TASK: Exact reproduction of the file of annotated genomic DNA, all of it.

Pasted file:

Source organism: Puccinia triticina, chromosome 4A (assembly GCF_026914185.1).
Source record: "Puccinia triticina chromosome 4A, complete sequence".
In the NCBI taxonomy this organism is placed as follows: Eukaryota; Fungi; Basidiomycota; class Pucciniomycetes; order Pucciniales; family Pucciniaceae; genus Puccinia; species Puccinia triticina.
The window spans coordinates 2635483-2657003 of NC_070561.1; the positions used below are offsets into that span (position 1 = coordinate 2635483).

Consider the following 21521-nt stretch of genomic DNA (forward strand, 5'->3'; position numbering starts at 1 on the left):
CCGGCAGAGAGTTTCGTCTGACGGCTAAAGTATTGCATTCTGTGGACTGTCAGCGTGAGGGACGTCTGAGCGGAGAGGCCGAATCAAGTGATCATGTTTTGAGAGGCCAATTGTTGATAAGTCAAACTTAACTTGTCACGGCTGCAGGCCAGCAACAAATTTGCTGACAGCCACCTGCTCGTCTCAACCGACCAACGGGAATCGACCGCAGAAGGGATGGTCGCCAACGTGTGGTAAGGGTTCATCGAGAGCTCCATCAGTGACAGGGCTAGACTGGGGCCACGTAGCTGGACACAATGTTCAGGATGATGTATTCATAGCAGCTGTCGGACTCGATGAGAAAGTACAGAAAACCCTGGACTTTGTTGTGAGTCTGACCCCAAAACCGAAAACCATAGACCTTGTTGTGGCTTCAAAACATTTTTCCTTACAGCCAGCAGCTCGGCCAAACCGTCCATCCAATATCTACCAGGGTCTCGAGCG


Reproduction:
Source organism: Puccinia triticina, chromosome 4A (assembly GCF_026914185.1).
Source record: "Puccinia triticina chromosome 4A, complete sequence".
In the NCBI taxonomy this organism is placed as follows: Eukaryota; Fungi; Basidiomycota; class Pucciniomycetes; order Pucciniales; family Pucciniaceae; genus Puccinia; species Puccinia triticina.
The window spans coordinates 2635483-2657003 of NC_070561.1; the positions used below are offsets into that span (position 1 = coordinate 2635483).

Consider the following 21521-nt stretch of genomic DNA (forward strand, 5'->3'; position numbering starts at 1 on the left):
CCGGCAGAGAGTTTCGTCTGACGGCTAAAGTATTGCATTCTGTGGACTGTCAGCGTGAGGGACGTCTGAGCGGAGAGGCCGAATCAAGTGATCATGTTTTGAGAGGCCAATTGTTGATAAGTCAAACTTAACTTGTCACGGCTGCAGGCCAGCAACAAATTTGCTGACAGCCACCTGCTCGTCTCAACCGACCAACGGGAATCGACCGCAGAAGGGATGGTCGCCAACGTGTGGTAAGGGTTCATCGAGAGCTCCATCAGTGACAGGGCTAGACTGGGGCCACGTAGCTGGACACAATGTTCAGGATGATGTATTCATAGCAGCTGTCGGACTCGATGAGAAAGTACAGAAAACCCTGGACTTTGTTGTGAGTCTGACCCCAAAACCGAAAACCATAGACCTTGTTGTGGCTTCAAAACATTTTTCCTTACAGCCAGCAGCTCGGCCAAACCGTCCATCCAATATCTACCAGGGTCTCGAGCG